Eyes on Richmond: How healthy is RG3?
Over the past four months, we’ve kept a watchful eye on the teams who appear on the Redskins’ 2013 schedule.
We’ve tracked their free agent signings. We’ve examined their drafts. Now, in our final edition of Enemy Intel, we’re taking a look at three storylines that will dominate each team’s preseason.
Up today …
2012 record: 2-14
Key acquisitions: QB Alex Smith, CB Sean Smith, CB Dunta Robinson, TE Anthony Fasano, WR Donnie Avery, DE Mike DeVito, OG Geoff Schwartz, FB Antony Sherman, LB Akeem Jordan, S Husain Abdullah
Draft picks: OT Eric Fisher, TE Travis Kelce, RB Knile Davis, LB Nico Johnson, CB Sanders Commings
Storyline No. 1: After last season’s debacle, few teams were as active this offseason as the Chiefs, a talented but underachieving outfit that was in dire need of a jolt.
Well, they got one. The most significant additions were, of course, quarterback Alex Smith and coach Andy Reid.
Smith, acquired from the 49ers via trade after being displaced by Colin Kaepernick, isn’t a franchise quarterback. But the 29-year-old represents an improvement over Matt Cassel and Brady Quinn.
Reid, meantime, had simply reached his expiration date in Philly after 14 mostly successful seasons there. He's one of the NFL’s most respected coaches and, if his track record is any indication, he'll get the Chiefs headed in the right direction sooner rather than later.
Smith and Reid can't turn things around all by themselves. But add them to a team that features Pro Bowl running back Jamaal Charles, wide receiver Dwayne Bowe and tackles Branden Albert and Eric Fisher and you’ve got an offense that’s certainly capable of producing more than the league-worst 13.2 points per game it averaged a year ago.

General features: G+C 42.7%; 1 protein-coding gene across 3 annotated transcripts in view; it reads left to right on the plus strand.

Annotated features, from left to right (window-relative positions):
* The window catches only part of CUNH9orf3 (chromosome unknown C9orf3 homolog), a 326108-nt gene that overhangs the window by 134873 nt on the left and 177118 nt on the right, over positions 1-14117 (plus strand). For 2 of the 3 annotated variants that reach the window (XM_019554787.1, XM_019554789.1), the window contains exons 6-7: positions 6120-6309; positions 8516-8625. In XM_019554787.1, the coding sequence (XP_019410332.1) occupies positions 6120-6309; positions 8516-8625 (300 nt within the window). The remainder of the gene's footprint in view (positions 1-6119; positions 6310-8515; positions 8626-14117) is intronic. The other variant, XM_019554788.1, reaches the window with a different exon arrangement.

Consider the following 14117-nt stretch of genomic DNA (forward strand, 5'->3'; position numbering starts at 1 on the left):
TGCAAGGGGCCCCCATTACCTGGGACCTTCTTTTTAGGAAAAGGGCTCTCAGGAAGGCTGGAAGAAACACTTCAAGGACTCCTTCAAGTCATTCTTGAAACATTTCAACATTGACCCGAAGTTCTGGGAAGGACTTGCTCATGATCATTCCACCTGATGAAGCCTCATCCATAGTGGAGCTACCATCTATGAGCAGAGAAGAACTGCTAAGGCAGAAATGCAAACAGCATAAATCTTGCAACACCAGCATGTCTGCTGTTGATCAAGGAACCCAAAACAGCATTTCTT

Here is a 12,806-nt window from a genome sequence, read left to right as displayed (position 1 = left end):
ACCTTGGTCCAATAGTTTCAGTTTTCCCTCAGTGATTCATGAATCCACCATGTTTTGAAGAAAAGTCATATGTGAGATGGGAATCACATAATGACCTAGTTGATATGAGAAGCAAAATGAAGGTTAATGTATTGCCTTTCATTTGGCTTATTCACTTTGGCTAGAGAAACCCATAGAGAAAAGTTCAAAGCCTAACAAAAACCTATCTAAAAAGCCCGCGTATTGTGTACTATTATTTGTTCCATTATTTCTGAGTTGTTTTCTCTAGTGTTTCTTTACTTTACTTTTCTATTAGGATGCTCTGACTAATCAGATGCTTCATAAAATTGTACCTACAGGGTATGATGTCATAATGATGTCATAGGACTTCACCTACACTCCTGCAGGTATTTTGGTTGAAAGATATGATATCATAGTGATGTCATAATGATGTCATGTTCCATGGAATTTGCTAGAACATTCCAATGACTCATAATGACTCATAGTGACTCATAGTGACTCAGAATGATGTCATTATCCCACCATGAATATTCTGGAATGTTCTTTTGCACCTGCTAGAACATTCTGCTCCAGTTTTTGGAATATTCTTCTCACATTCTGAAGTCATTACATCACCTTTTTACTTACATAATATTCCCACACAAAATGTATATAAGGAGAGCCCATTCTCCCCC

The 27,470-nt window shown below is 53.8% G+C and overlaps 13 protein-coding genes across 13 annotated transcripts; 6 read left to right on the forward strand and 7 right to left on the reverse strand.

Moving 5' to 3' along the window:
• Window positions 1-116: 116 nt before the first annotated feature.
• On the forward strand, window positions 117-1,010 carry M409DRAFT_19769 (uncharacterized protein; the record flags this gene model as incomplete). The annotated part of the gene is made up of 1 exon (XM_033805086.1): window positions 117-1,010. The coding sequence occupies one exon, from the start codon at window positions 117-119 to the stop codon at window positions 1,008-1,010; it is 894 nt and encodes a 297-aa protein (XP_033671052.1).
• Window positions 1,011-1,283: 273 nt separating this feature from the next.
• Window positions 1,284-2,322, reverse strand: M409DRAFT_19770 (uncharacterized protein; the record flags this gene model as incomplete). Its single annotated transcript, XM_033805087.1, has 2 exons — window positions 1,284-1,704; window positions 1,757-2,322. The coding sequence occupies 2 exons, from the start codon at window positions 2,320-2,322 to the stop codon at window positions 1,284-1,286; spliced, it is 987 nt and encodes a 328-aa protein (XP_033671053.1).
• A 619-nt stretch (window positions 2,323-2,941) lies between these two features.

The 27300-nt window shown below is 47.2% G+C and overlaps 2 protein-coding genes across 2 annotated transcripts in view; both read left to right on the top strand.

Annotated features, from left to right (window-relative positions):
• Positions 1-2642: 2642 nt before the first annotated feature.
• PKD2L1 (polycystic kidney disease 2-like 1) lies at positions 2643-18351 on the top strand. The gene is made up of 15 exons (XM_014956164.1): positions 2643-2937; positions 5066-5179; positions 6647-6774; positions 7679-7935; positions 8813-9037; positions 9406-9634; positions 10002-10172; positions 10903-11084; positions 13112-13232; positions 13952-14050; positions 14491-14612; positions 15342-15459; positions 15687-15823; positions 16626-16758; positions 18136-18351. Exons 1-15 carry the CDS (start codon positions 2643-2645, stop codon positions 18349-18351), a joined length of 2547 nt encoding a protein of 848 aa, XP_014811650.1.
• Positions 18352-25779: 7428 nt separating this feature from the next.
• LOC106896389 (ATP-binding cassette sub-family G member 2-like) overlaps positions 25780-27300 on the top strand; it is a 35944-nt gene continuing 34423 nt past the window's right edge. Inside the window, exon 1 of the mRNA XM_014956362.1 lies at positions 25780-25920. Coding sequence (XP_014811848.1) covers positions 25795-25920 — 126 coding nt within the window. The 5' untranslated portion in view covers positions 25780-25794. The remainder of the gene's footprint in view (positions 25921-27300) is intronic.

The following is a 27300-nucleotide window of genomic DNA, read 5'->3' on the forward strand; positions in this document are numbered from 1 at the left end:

Storyline No. 2: Will the Chiefs incorporate the pistol offense in their playbook? Perhaps.
In May, the team hired former Nevada coach Chris Ault, the godfather of the scheme the Redskins, Seahawks and 49ers used with great success in 2012.
Smith was exposed to the pistol in San Francisco last season. Meantime, Charles played in the pistol alongside quarterback Tyler Thigpen in 2008 when Chan Gailey was the Chiefs’ offensive coordinator. Both Smith and Charles have said they’re excited about the possibilities.
“I see Frank Gore had success with [the pistol] with the 49ers,” Charles said on NFL Network last month. “If he can have success, I hope I can have success as well.”
It’s unclear to what extent Reid plans to implement the pistol, but it’s becoming clear that it’s going to be in the playbook.
Storyline No. 3: While the Chiefs' offense was historically bad last season, the defense was just plain bad. The unit ranked 25th in points yielded per game (26.6) and 20th in average yards allowed (356.5).
The changes began up front, where defensive end Mike DeVito should aid a run defense that ranked 27th last season. The former Jet graded out as the 10th best 3-4 end in 2012, according to ProFootballFocus.com’s rankings.
GM John Dorsey also bolstered his secondary by adding Sean Smith and Dunta Robinson to a cornerback lineup that already features standout Brandon Flowers. A year ago, the Chiefs surrendered 29 passing touchdowns. Only five teams (including the Redskins) allowed more, but that number should decrease in '13.
How it all fits together remains to be seen. But, on paper, the Chiefs are a much-improved team – and the Redskins would be wise to approach them as such.